I Lost A Penny

Posted on August 30, 2012. Filed under: Alzheimer's, General Interest, Memories | Tags: , , , , , , , , , , , |

Drat!  I know it was here.  I tossed all those coins on top of the dresser when I came in.  A penny.  Something different about it caught my eye.  Wanted to examine it a bit closer when I got home.  Was it the date?  The color?  Some surface damage?  Was it even a penny?  Can’t remember which.  Ah, check the pants’ pockets; maybe it’s still in there.  Nope!  But, there is a worn spot in the pocket fabric.  Crap!  A hole big enough for it to fall through — and, the two dimes that I got with it.  Checked around the dresser; nothing.  Back-tracked my trail through the house to the car in the driveway.  Nothing.  Oh, well.  Just another memory that slipped away.  There’ll be other pennies and dimes.

Just another memory that slipped away.  Later, my mind  played with that thought.  One memory lost; others to be gained.  And, I thought of my Aunt J.

Years ago, in an “in-progress” manuscript (alluded to in a previous posting) I was considering the nature of SELF.  My conclusion, that the concept of “self” was the MIND’s answer to that persistent problem of MEMORY, should be no surprise to anyone.  We are what we remember we were.  And, I thought of my Aunt J.

The concept of SELF is a sense of personal continuity.  But, how can there be a sense of continuity when there is only one moment in TIME of which we are ever aware, that little slice of EXISTENCE that we call NOW?  Where is continuity?

The sentient MIND is a creative organizer, and its answer to quantifying the clutter of “NOW piled on NOW” is…   YESTERDAY.  In that folder, all things past could be sequenced by event chronology, and, their impact on the NOW being experienced could be assessed.  Except that…   assaying creates another problem:  projections.  Having a continuous file of YESTERDAY to compare to NOW requires someplace to put the possible answers.  MIND then created a speculative file of projections labeled TOMORROW.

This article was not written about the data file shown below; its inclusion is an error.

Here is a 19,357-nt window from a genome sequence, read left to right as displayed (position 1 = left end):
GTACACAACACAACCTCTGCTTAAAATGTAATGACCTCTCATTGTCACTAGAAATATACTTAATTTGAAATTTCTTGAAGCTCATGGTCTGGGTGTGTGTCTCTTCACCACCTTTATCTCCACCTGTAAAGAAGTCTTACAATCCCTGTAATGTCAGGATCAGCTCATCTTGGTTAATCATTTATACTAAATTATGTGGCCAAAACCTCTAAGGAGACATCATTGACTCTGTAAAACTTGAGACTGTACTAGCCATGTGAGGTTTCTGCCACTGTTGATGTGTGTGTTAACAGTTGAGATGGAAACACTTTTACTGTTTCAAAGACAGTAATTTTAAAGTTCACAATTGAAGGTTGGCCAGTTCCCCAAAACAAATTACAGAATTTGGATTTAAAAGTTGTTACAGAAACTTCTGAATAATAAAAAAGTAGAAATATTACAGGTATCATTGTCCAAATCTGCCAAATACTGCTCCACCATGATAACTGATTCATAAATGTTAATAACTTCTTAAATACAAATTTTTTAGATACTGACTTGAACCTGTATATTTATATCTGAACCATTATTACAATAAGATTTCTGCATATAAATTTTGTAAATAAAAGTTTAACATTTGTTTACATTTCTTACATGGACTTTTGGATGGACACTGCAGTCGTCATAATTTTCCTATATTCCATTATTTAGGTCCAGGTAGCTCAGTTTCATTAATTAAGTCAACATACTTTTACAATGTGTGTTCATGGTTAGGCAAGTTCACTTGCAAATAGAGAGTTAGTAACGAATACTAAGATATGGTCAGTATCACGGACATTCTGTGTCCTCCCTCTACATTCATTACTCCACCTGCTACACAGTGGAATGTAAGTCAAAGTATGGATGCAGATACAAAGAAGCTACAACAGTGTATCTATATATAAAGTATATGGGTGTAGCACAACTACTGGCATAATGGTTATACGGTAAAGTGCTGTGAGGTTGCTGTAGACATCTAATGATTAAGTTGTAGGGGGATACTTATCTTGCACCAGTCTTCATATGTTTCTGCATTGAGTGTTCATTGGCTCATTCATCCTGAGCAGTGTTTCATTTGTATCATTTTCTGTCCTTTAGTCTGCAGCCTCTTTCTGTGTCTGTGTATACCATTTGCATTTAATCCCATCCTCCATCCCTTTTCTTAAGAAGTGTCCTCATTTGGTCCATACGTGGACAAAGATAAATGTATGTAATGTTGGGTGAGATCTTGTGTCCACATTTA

Yesterday.  Now.  Tomorrow.  The chain of continuity of “self.”  We don’t have to think about it; it’s all automatic.  In an instant, the MIND experiences, records, compares and projects events and their implications to our own fragile existences.  We accept it as a complete whole, a story with a beginning, middle, and an ending.  Yet, the only part of it that is real is NOW.  Everything else is fabricated

Life, whether real or fabricated, is the realm in which we exist, and MEMORY is the coin of that realm.  Our senses collect information, and short-term memory mints a shiny new coin to record the data, even installing hyperlinks to connect it to previously minted coins.  Then, it is carefully stored in a cyber-pocket wove on a warp of reality into a wondrous fabric — the biological neural net.  Through Life we stroll, listening to the jingle of those coins as they jostle about in our pockets, often reaching into the pocket, pulling out a coin, and considering it within its context as if it were NOW.  And, I thought of my Aunt J.

Some of us reach into the pocket in search of a coin that we know just has to be there, but, we can’t put our fingers on it.  We can find coins we know were acquired with it, but, the one we want cannot be located…   and, it never will be found, because that wondrous neural net has a tear in it, one that will grow ever larger.  One by one, the coinage of SELF will trickle away, leaving neither the certainty that is YESTERDAY nor the hope that is TOMORROW.  What is left is one lonely, confused entity trapped in NOW with neither identity nor landmarks, and destitute of the coinage that will buy fare to…   somewhere…???

I have known only three persons in my life who suffered through Alzheimer’s:  my best friend’s mother, a sister-in-law’s mother, and my Aunt J.  By way of that last sentence, they remain just as anonymous to you as they became to themselves.  As circumstance and distance would have it, I was not privy to their suffering; yet, just knowing of their journeys into that twilight is disconcerting.  How awful it must be for those who are designated to escort loved ones from a full, complete existence into that shadow world of confusion, self-doubt, anger, and — eventually — personal oblivion.

What point, this article?  None, really.  Just an observation about the fragility of personal existence and how that existence is often defined by creative illusion…

…and the unspoken beauty of those whose existences have defined each of us.  And I think of my Aunt J.

Read Full Post | Make a Comment ( None so far )

Liked it here?
Why not try sites on the blogroll...